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How to Not Respond to Something Painful Shared Online

If you're a white man or otherwise privileged person reading someone's painful lived experiences, don't respond in these ways.

The React/JavaScript community had some heavy shocks this weekend. I’m not going to recap it all here, but I will note many white men (or otherwise privileged people) have given many bad responses. They’re responses I’ve given myself several times before being told they didn’t help and/or made things worse.

So to remind both myself and others who may read this, here are four responses to catch yourself in and avoid making. There are likely even more, and I’ll update this later if needed.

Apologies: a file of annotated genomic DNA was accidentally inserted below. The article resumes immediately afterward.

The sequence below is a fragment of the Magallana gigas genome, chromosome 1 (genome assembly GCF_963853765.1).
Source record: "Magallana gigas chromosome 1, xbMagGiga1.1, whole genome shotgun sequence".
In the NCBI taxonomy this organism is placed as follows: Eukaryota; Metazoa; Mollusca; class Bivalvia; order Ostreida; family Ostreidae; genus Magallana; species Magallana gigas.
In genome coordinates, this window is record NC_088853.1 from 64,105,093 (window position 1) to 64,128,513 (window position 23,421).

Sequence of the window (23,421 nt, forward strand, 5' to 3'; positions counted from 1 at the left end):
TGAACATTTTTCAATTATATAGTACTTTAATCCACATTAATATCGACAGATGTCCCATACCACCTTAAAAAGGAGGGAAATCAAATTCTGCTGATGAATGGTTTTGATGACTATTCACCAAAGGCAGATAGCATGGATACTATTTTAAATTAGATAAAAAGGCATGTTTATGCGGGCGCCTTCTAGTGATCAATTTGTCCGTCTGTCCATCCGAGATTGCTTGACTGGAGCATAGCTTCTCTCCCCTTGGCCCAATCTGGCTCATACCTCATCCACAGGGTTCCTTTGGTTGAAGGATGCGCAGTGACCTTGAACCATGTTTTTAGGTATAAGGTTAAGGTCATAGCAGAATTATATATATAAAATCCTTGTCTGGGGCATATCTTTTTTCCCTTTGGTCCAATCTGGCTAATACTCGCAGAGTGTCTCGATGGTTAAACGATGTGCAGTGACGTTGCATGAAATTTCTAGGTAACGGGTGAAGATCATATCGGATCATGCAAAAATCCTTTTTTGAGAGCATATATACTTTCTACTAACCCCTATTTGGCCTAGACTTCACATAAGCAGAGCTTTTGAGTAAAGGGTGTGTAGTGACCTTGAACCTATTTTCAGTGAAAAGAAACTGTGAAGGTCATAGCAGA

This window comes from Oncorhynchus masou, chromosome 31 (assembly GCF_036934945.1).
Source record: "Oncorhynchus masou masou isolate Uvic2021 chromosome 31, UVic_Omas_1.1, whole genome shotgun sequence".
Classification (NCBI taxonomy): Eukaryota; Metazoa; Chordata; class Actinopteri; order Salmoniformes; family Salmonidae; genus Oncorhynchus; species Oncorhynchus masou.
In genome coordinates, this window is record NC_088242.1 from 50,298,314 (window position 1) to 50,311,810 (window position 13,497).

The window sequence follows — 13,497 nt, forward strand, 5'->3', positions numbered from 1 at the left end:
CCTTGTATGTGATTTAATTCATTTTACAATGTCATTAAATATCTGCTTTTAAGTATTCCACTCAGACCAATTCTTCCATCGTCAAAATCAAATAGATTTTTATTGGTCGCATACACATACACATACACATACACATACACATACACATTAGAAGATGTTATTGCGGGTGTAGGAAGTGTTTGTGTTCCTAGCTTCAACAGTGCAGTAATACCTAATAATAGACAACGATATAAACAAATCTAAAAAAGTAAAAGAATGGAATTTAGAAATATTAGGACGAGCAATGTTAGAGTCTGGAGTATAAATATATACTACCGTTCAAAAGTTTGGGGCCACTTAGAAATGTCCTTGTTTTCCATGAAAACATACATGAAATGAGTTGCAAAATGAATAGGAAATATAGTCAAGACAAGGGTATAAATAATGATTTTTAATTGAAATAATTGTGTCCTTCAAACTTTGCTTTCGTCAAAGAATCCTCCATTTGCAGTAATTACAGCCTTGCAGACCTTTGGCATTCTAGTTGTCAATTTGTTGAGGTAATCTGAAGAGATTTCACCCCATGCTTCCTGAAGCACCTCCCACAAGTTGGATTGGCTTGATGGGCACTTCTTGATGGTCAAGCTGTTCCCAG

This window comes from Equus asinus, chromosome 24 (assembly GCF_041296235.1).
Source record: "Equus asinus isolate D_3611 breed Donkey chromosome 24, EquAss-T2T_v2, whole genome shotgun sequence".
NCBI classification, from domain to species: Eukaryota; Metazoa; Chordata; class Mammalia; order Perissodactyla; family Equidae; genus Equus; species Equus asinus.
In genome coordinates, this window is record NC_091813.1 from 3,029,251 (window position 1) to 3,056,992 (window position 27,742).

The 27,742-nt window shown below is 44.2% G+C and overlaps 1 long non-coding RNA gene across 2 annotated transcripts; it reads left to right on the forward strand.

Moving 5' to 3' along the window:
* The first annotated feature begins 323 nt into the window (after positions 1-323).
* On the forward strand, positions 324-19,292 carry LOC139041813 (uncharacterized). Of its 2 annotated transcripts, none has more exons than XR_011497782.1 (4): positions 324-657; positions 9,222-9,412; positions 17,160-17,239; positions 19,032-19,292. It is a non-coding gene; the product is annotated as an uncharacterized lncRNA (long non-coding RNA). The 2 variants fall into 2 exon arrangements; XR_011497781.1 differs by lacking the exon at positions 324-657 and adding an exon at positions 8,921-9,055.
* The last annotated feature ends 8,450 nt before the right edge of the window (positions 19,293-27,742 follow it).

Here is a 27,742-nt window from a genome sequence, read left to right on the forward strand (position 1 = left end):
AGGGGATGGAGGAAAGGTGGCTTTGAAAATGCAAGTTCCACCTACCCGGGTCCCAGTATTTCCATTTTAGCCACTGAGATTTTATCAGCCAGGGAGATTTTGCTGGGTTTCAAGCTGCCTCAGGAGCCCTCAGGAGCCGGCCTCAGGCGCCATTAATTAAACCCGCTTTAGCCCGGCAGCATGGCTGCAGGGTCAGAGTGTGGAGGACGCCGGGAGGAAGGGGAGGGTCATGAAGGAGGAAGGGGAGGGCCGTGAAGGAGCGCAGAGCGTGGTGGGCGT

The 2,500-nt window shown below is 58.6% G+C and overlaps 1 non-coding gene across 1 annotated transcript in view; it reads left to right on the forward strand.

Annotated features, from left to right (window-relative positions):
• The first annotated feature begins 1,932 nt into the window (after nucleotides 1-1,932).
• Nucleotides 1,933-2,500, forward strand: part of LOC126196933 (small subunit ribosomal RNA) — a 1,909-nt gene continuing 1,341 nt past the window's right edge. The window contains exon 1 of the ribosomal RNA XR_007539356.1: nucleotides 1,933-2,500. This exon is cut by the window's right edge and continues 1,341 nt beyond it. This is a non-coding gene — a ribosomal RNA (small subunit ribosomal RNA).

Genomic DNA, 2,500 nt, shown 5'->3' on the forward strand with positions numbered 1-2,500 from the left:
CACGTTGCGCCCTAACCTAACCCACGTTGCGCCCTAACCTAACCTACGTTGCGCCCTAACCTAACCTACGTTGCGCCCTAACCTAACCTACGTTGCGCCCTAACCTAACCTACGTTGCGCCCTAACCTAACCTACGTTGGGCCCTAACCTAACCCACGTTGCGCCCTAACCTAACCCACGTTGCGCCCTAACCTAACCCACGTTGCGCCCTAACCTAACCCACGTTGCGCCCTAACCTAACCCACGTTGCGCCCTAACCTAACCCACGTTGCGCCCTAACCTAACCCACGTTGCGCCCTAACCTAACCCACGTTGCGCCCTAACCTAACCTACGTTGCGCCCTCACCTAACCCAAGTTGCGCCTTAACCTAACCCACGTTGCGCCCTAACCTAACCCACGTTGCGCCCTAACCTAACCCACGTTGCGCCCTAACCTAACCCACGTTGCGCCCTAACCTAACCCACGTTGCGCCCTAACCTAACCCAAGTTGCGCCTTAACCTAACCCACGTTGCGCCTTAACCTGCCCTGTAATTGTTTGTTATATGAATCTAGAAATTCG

Overwhelming Shock

Seems like a good response since it shows concern. But it also communicates disbelief and an unwillingness to accept or listen to those affected. Especially since many have seen it happen far too often to be surprised anymore.

Let’s Come Together

This tweet from a good thread said it best:

Dismissing the “Drama”

Real people are affected by things like this. Tatiana Mac lost a job and her place in the industry over what happened. It’s more than drama. Only seeing it as such shows you have the privilege of ignoring it with no consequences.

Asking What Happened

Not knowing is fine, but the people you’re asking are often already emotionally drained from the events. Putting an extra burden on them doesn’t help. You’re capable of searching for info.

Plus, showing life just went on as normal for you is another priviledge reveal.

A Better Response

Next time your impulse is to give a response like this, do a few things. If you’re like me and usually mess them up in some way, suck it up and try again.

  1. Stop
  2. Listen
  3. Believe the person’s lived experiences
  4. Educate yourself
  5. Support them
  6. When the time comes, stand up for them